“This is yours?” I said. “Ours!” and their smiles lit up their faces. So I turned to the kids, huddling in the doorway. “Let’s eat!” And we all had enchiladas. It’s a little store, too, so I did my best to think of a few items I needed to pick up.
July 20 is the Día de Lempira, honoring the original hero of Honduras who resisted the arrival of the conquering Spanish empire 500 years ago. Chief Lempira was having some success, until the invaders invited him to a “peace conference” and ambushed him on the way. It’s been pretty much downhill ever since. Our currency bears his name, and it’s nice enough that someone like Loyda can continue his proud struggle for independence in some small way.
Honduras scored another triumph against the “mother country,” when the Olympic soccer team eliminated Spain, the current world champion, from the London games, 1-0, in the first round! Of course, thanks to that imperious NBC, most Hondurans could not even watch the game unless they happened to have cable that included an NBC affiliate from, say, Miami. But it didn’t stop the celebration. The agony was, Honduras scored in the first 6 minutes and then had to hold on for the remaining hour and a half to seal the deal. In the second round, Honduras lost to Brazil, the soccer equivalent of Transformers, but Honduras put a scare into them, scoring two goals.
Not all teamwork is for competition. In the nearby village of Nueva Palmira, Doña Fausta, in her late 70s, had no place to live once her mean-spirited daughter Dora kicked her out of the house. No good reason; seems Fausta had spoken well of a teen-age grandson that Dora had already disowned. So neighbors got together to build Fausta a house of her own. A simple thing, of sticks and mud, virtually no cost, but Fausta was thrilled and invited me to the house blessing, a celebración with music and prayer.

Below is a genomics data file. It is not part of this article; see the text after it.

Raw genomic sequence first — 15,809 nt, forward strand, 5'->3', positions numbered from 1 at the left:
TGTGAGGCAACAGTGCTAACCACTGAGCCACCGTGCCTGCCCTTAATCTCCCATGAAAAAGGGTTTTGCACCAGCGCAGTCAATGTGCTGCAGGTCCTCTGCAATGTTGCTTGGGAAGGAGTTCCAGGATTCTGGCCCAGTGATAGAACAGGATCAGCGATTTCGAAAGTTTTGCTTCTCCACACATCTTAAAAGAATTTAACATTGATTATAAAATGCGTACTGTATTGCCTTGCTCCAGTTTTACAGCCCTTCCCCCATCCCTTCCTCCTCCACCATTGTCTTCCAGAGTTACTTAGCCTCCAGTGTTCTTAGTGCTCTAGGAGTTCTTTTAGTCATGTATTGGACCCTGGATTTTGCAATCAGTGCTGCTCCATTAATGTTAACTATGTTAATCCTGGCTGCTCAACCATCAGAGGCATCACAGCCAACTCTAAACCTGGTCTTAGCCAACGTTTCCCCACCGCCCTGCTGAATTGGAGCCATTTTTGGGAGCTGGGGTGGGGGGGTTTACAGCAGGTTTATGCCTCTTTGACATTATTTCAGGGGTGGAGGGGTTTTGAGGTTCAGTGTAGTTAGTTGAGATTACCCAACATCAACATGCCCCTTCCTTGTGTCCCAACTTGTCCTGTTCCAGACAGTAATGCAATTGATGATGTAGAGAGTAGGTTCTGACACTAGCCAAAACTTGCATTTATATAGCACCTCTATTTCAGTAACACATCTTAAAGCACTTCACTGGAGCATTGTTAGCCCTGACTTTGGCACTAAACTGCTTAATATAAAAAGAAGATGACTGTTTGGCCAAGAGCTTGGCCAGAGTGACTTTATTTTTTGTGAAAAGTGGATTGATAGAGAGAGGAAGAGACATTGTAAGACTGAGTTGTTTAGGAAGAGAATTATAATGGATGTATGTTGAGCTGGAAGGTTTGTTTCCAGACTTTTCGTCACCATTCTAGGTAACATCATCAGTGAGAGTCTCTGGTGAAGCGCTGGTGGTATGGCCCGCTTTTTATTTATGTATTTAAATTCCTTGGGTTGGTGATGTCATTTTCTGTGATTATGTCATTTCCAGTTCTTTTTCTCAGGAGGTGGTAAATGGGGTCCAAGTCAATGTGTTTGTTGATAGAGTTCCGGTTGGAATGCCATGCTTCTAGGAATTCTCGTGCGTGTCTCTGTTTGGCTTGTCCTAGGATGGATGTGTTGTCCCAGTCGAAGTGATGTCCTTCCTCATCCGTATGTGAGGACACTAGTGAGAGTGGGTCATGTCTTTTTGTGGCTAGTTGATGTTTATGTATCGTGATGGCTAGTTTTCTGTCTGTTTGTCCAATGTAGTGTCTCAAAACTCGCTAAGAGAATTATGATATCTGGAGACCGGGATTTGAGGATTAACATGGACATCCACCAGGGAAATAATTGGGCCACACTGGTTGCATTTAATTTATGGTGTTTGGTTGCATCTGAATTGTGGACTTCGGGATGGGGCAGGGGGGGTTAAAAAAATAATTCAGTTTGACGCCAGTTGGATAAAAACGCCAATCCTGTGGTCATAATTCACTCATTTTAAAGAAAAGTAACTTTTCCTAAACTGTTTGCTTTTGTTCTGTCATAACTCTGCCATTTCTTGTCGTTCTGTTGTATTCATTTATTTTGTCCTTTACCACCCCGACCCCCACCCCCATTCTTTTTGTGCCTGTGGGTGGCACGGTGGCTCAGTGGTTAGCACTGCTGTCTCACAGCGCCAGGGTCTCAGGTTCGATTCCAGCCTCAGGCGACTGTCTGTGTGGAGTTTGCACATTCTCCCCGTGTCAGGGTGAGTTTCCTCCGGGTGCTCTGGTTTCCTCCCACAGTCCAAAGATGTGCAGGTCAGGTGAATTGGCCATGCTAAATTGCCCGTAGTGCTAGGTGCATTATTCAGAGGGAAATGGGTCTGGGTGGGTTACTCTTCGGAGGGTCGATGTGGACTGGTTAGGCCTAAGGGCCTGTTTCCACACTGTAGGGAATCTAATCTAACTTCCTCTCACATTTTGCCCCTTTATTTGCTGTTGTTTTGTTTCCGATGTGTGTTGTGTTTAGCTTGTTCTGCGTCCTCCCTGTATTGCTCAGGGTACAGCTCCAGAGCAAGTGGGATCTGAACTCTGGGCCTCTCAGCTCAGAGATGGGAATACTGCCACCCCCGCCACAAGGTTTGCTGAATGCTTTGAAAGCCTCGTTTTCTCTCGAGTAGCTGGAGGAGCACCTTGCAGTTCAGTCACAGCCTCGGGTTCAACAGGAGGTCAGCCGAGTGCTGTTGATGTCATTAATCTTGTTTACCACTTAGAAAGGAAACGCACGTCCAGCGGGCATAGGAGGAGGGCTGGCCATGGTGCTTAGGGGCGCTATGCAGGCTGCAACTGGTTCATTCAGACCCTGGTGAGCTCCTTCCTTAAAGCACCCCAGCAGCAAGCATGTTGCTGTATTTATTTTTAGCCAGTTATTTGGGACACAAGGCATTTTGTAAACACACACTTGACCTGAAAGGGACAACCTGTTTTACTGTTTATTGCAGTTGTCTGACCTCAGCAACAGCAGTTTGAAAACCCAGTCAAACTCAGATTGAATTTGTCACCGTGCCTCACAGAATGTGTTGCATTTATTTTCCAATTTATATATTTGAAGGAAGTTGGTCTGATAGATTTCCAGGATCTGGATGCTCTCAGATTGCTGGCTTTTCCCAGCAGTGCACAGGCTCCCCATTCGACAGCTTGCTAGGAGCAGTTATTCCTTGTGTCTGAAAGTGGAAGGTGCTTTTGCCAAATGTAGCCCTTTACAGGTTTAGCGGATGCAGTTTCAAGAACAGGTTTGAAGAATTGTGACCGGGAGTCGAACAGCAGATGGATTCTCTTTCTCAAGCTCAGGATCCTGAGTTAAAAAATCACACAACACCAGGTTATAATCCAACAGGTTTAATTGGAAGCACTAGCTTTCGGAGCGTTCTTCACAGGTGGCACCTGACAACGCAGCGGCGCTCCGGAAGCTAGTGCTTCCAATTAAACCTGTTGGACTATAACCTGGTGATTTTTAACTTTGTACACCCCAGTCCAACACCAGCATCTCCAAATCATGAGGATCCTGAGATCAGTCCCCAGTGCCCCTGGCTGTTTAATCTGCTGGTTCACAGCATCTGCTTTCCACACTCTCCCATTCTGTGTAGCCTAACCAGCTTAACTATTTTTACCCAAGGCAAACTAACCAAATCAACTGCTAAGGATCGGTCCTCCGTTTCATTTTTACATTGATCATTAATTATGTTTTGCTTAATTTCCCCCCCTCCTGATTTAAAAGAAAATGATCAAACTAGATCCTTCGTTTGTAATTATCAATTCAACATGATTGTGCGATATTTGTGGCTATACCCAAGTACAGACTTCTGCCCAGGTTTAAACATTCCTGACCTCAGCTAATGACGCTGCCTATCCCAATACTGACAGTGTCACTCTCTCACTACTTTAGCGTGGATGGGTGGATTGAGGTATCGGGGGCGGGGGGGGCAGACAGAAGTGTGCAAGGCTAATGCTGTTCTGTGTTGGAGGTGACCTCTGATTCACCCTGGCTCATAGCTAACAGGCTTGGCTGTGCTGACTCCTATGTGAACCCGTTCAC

Godo, too, needed help. His wife Laura has been waiting for a thyroid operation for three months, shuffling back and forth between Tegucigalpa and San Pedro Sula, hoping to slip through a picket line somewhere. First, the doctors went on strike, then the medical students went on strike, then the orderlies and housekeepers, then the nurses, then the administration itself when they were replaced with faculty from the medical school.
So Godo’s cornfield languished; he barely had time to plant, way late, the little sprouts just inches tall while his neighbors’ crops were already up to their shoulders. So friends gathered one morning to “clean” the rows, that is, hoe the weeds down. We started at 6 a.m., to beat the heat. There were 13 of us; I of course was useless, once the rest of the crew realized I couldn’t tell the corn from the non-corn. So for the four hours we (they!) worked, I was the cheerleader, or, to use an Olympics reference, coxswain. I treated everyone to cold sodas afterward, as the sun came on full strength.
Let me thank you once more for the messages of sympathy and concern and love and caring and friendship upon the death of my brother John. It means so much to me, more than I can ever say. It proves John’s point, “There’s so many beautiful things in the world.” So many beautiful people.
Miguel Dulick has lived in Las Vegas, Honduras since 2003. There he has no projects, no plans, no investments -- only to share the life of the poor. For years he has been sending reports back to friends and family in St. Louis, and the Beacon is proud to become a part of his circle.